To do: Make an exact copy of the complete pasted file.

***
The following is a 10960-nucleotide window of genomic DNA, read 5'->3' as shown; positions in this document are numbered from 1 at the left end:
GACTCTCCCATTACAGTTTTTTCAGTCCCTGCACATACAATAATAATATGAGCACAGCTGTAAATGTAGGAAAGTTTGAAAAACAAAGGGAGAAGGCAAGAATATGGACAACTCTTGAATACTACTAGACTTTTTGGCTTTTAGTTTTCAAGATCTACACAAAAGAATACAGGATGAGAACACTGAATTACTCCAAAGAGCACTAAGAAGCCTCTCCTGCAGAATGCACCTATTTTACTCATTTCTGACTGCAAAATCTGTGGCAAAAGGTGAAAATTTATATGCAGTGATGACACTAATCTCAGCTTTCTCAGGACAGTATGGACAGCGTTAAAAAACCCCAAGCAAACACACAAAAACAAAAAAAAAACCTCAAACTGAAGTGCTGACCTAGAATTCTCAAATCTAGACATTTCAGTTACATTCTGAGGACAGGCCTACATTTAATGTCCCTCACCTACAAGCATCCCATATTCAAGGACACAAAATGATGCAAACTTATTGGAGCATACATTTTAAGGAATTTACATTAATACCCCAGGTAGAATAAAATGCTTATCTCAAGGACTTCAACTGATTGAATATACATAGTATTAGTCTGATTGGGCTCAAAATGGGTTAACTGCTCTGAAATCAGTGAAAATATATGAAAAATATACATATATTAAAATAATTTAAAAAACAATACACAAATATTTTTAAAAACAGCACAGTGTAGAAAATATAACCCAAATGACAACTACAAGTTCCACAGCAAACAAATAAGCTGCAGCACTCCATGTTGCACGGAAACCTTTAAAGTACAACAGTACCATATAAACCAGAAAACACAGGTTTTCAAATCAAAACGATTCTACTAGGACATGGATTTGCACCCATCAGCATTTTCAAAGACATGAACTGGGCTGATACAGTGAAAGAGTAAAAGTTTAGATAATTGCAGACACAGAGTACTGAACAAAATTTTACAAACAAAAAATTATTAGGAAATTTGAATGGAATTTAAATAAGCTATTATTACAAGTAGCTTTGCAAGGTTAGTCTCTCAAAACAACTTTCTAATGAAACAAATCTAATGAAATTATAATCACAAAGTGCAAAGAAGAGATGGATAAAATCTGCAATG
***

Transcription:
The following is a 10960-nucleotide window of genomic DNA, read 5'->3' as shown; positions in this document are numbered from 1 at the left end:
GACTCTCCCATTACAGTTTTTTCAGTCCCTGCACATACAATAATAATATGAGCACAGCTGTAAATGTAGGAAAGTTTGAAAAACAAAGGGAGAAGGCAAGAATATGGACAACTCTTGAATACTACTAGACTTTTTGGCTTTTAGTTTTCAAGATCTACACAAAAGAATACAGGATGAGAACACTGAATTACTCCAAAGAGCACTAAGAAGCCTCTCCTGCAGAATGCACCTATTTTACTCATTTCTGACTGCAAAATCTGTGGCAAAAGGTGAAAATTTATATGCAGTGATGACACTAATCTCAGCTTTCTCAGGACAGTATGGACAGCGTTAAAAAACCCCAAGCAAACACACAAAAACAAAAAAAAAACCTCAAACTGAAGTGCTGACCTAGAATTCTCAAATCTAGACATTTCAGTTACATTCTGAGGACAGGCCTACATTTAATGTCCCTCACCTACAAGCATCCCATATTCAAGGACACAAAATGATGCAAACTTATTGGAGCATACATTTTAAGGAATTTACATTAATACCCCAGGTAGAATAAAATGCTTATCTCAAGGACTTCAACTGATTGAATATACATAGTATTAGTCTGATTGGGCTCAAAATGGGTTAACTGCTCTGAAATCAGTGAAAATATATGAAAAATATACATATATTAAAATAATTTAAAAAACAATACACAAATATTTTTAAAAACAGCACAGTGTAGAAAATATAACCCAAATGACAACTACAAGTTCCACAGCAAACAAATAAGCTGCAGCACTCCATGTTGCACGGAAACCTTTAAAGTACAACAGTACCATATAAACCAGAAAACACAGGTTTTCAAATCAAAACGATTCTACTAGGACATGGATTTGCACCCATCAGCATTTTCAAAGACATGAACTGGGCTGATACAGTGAAAGAGTAAAAGTTTAGATAATTGCAGACACAGAGTACTGAACAAAATTTTACAAACAAAAAATTATTAGGAAATTTGAATGGAATTTAAATAAGCTATTATTACAAGTAGCTTTGCAAGGTTAGTCTCTCAAAACAACTTTCTAATGAAACAAATCTAATGAAATTATAATCACAAAGTGCAAAGAAGAGATGGATAAAATCTGCAATG